Updated: November 16th, 2008
There are some shows on TV that make me vomit (hint: most, especially on MTV). Others don’t spark any interest at all. But there are select few that are anywhere from great to outstanding. I’m here to help you sort through all the bullshit.
Here is my list (these shows are relatively new, I didn’t want to include classics, like Seinfeld):
1. The Unit. Dennis Haysbert (that’s president Palmer from 24) and his crew make The Unit simply amazing. Each episode offers a new unique captivating mission, while sticking to the main plot. Battle action and The Unit’s family lives are mixed together perfectly. I recommend watching from season 1. A+.
2. How I Met Your Mother. Best …
For the longest time I wanted to sort folders (aka directories) in Total Commander but it just wouldn’t. The sort rules only applied to files and I never took the time to figure it out. Well, I found the option now, which I want to share. I can finally see what movies, ahem, I mean presentations, I downloaded last.
The option is right there, in the middle, Sorting Directories. The default is Always by name. Change it to Like files (also by time) and you’re done.
Updated: November 5th, 2008
I’m learning Python. Since I’m currently primarily a Perl coder, I decided it’d be a good idea to post and keep track of my experiences coming from heavy Perl. I have a few reasons for learning Python, which are:
- to see what else is out there and broaden my horizons.
- to keep my brain active by feeding it new tasty information every day.
- to become a more valuable employee and potential future candidate.
- to learn a new language, especially one used by giants like Google.
- to learn a new OO language, as I’m tired of Perl’s hacky OO.
- to build GUI applications. GUI in Perl is a big pain. I’ll see about Python.
So, without further ado, here are the …
Updated: October 15th, 2008
Worst thing I’ve ever seen…
Edit: Oh, and this just knocked the wind out of me: this is the rate of return in my 401K account this year:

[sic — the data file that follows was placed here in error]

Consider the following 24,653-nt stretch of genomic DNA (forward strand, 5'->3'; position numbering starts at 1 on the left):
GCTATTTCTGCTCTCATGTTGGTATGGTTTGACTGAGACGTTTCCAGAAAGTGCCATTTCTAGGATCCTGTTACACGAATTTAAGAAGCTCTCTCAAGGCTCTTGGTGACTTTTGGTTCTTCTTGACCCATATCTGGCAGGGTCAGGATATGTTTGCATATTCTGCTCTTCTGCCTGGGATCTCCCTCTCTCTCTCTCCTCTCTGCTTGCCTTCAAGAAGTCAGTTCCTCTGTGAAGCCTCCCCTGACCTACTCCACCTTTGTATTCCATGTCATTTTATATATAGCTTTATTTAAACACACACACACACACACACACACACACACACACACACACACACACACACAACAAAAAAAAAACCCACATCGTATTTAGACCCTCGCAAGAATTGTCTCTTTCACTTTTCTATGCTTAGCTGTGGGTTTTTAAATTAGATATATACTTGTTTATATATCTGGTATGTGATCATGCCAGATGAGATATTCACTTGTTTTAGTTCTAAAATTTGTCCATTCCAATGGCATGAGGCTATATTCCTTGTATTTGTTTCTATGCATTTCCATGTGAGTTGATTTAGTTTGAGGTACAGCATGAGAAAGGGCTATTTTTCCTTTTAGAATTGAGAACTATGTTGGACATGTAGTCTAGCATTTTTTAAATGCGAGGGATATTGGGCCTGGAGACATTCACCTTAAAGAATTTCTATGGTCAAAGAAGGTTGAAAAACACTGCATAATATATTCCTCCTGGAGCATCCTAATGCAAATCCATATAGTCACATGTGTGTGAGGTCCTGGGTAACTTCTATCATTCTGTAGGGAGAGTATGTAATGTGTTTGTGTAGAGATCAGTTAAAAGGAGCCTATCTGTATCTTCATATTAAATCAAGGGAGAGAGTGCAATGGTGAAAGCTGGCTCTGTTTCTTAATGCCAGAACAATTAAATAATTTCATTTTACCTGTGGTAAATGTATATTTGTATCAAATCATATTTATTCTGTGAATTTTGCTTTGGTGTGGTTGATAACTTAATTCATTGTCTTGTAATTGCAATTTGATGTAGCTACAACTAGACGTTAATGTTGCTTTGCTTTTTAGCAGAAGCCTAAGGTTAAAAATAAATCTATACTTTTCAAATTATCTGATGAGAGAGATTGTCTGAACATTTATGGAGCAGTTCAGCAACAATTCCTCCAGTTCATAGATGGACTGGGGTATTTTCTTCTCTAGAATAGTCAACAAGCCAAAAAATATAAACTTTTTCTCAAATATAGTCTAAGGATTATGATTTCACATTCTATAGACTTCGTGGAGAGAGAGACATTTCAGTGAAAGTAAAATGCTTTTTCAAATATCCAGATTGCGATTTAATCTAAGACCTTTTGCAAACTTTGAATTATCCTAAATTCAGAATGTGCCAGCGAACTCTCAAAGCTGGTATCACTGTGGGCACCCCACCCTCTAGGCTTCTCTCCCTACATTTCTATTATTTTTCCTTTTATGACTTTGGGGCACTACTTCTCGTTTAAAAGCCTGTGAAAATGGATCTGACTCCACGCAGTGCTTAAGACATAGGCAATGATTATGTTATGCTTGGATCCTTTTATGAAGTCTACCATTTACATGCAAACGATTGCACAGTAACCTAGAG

Edit #2: nope, that wasn’t the worst. Today (Oct 15, 2008) beats them all:
I was just listening to the VP debate from the other day, the one so successfully punned by SNL, and was convinced further, beyond a reasonable doubt, how clueless, primitive, and short-minded Palin is. She is just a puppet in McCain's senile hands – I cannot believe almost half of America is unable to see that. McCain is not a Maverick and she is not a Maverick by far. I just cannot believe she is even running. McCain = Bush. Anyway, before I get fueled up too much and smash my keyboard, here is my point:
If there is a definitive way that I have devised of telling if a person is intelligent or not is this: if you say …
Updated: September 16th, 2012
Slave delay can be a nightmare. I battle it every day and know plenty of people who curse the serialization problem of replication. For those who are not familiar with it, replication on MySQL slaves runs commands in series – one by one, while the master may run them in parallel. This fact usually causes bottlenecks. Consider these 2 examples:
- Between 1 and 100 UPDATE queries are constantly running on the master in parallel. If the slave IO is only fast enough to handle 50 of them without lagging, as soon as 51 start running, the slaves starts to lag.
- A more common problem is when one query takes an hour to run (let's say, it's an UPDATE with a
Updated: September 5th, 2008
So Google Chrome – Google's attempt at an open source browser, came out yesterday and I took it out for a spin. At its heart is the Webkit engine (also open source) and Google Gears, powered by SQLite (can MySQL rival SQLite in applications like this?). Here are my thoughts.
- Fast – Chrome loads extremely fast, blazing even. Granted, my Firefox would probably load fast if I didn't have any addons as well. Sites like Amazon or Digg load very fast. New tabs open instantly.
- Slow – http://www.blinkx.com/videos/channel:itn, seems like the combination of flash and html (or JS) on one page makes scrolling and redrawing quite slow.
- Very fluid design – I love how the tabs flow around
Updated: August 28th, 2008
I stumbled upon this most excellent series of posts by Moritz Lenz of perlgeek.de that describe the differences between Perl 5 and the upcoming Perl 6 (thanks to Andy Lester for the link). The posts are done in the form of tutorials, which helps comprehension. Simply awesome, Moritz.